Discovery of Drug Manufacturing Site
Under the bill, within 48 hours of discovering an illegal drug manufacturing site, a State or local law enforcement agency would have to notify the local health department and the DCH regarding the potential contamination of any property or dwelling that was or had been the site of illegal drug manufacturing. The law enforcement agency would have to post a written warning on the premises stating that potential contamination existed and could constitute a hazard to the health or safety of those who might occupy the premises.
Within 14 days after receiving the notification, or as soon after as practically possible, the DCH, in cooperation with the local health department, would have to review the information received from the law enforcement agency, emergency first responders, or hazardous materials team that was called to the site, and make a determination regarding whether the premises were likely to be contaminated and whether the contamination could constitute a hazard to the health or safety of those who might occupy the premises.
The DCH would have to treat the fact that property or a dwelling had been used as a site for illegal drug manufacturing as prima facie evidence of likely contamination that could constitute a hazard to health or safety.
If the property and/or dwelling were determined likely to be contaminated, the local health department or the DCH would have to issue an order requiring the property or dwelling to be vacated until the property owner established that the property was decontaminated or the risk of likely contamination ceased to exist.
The DCH would have to promulgate rules and procedures necessary to implement these provisions within six months after the bill's effective date.
Under the bill, "dwelling" would mean any house, building, structure, tent, shelter, trailer or vehicle, or portion of any of those items, except railroad cars on tracks or rights-of-way, that is occupied in whole or in part as the home, residence, living, or sleeping place of at least one human being, either permanently or transiently.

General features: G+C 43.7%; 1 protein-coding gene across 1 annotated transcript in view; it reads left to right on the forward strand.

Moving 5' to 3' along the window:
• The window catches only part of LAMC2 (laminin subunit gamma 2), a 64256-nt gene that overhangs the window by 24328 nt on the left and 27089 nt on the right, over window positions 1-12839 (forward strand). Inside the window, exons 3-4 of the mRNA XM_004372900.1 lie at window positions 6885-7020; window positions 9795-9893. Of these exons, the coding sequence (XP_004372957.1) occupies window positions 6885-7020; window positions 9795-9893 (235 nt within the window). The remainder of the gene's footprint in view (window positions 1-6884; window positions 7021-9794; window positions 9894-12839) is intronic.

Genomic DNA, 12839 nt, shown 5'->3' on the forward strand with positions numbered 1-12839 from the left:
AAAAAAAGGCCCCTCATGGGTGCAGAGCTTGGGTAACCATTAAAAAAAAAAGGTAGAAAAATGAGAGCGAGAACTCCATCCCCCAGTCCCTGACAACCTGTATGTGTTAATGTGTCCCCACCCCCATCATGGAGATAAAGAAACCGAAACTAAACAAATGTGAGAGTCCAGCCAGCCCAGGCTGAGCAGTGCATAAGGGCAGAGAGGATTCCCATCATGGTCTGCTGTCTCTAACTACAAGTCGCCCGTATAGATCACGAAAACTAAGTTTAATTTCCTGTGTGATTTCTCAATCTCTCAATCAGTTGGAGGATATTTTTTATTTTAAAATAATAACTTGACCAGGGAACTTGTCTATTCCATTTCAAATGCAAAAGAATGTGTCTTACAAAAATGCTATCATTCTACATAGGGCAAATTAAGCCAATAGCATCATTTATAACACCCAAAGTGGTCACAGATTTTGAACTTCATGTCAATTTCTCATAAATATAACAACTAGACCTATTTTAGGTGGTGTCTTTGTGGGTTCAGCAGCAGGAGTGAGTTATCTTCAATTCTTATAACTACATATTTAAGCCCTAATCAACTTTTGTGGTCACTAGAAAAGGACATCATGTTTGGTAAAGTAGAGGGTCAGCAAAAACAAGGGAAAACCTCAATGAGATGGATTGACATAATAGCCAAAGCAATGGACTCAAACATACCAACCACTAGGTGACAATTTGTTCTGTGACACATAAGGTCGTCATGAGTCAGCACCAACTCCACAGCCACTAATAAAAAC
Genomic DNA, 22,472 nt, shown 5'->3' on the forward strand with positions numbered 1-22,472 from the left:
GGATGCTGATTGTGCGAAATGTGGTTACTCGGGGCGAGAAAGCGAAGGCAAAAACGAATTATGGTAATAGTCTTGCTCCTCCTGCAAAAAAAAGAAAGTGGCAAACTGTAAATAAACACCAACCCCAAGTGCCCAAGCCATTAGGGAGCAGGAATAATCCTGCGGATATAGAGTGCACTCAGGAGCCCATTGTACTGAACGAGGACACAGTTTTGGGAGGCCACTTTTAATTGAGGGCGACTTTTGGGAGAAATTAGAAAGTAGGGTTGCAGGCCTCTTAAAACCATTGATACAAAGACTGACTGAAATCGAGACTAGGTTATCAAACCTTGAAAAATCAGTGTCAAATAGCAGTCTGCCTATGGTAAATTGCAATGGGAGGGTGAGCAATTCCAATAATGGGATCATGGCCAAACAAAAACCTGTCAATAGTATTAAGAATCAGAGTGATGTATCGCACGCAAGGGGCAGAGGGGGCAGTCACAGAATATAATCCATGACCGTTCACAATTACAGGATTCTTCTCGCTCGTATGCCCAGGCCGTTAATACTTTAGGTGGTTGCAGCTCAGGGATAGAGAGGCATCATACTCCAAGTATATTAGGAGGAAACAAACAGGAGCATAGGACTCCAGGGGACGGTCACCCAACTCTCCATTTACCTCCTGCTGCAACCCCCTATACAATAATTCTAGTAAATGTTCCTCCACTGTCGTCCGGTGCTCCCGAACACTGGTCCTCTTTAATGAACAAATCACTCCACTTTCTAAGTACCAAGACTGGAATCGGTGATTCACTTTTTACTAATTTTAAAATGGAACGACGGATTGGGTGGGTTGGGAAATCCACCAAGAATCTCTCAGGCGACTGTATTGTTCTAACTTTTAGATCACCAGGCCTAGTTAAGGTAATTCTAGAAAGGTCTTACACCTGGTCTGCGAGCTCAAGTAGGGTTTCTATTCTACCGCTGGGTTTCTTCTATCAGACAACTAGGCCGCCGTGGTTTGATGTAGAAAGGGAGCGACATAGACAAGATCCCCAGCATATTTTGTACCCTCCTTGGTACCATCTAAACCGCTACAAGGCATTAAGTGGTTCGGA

MCL 333.12103 Legislative Analyst: Julie Koval
The Department of Community Health has indicated that it currently does not have staff with the expertise to make determinations on whether property used for the manufacture of illegal drugs is contaminated. The Department has estimated it would need to hire an additional 2 FTEs to meet the requirements of the bill. Assuming an average cost of $70,000 in salary, wages, and support for each additional FTE, this could increase administrative costs by about $140,000 GF/GP. The State also would see a small increase in administrative cost associated with the creation and distribution of a guidance document and rules and procedures for the proper cleanup of suspected illegal drug sites.
Local health departments that are not currently providing guidance to law enforcement related to the cleanup of illegal drug sites also could see an indeterminate increase in cost.
Fiscal Analyst: David Fosdick
Analysis was prepared by nonpartisan Senate staff for use by the Senate in its deliberations and does not constitute an official statement of legislative intent. hb5798/0506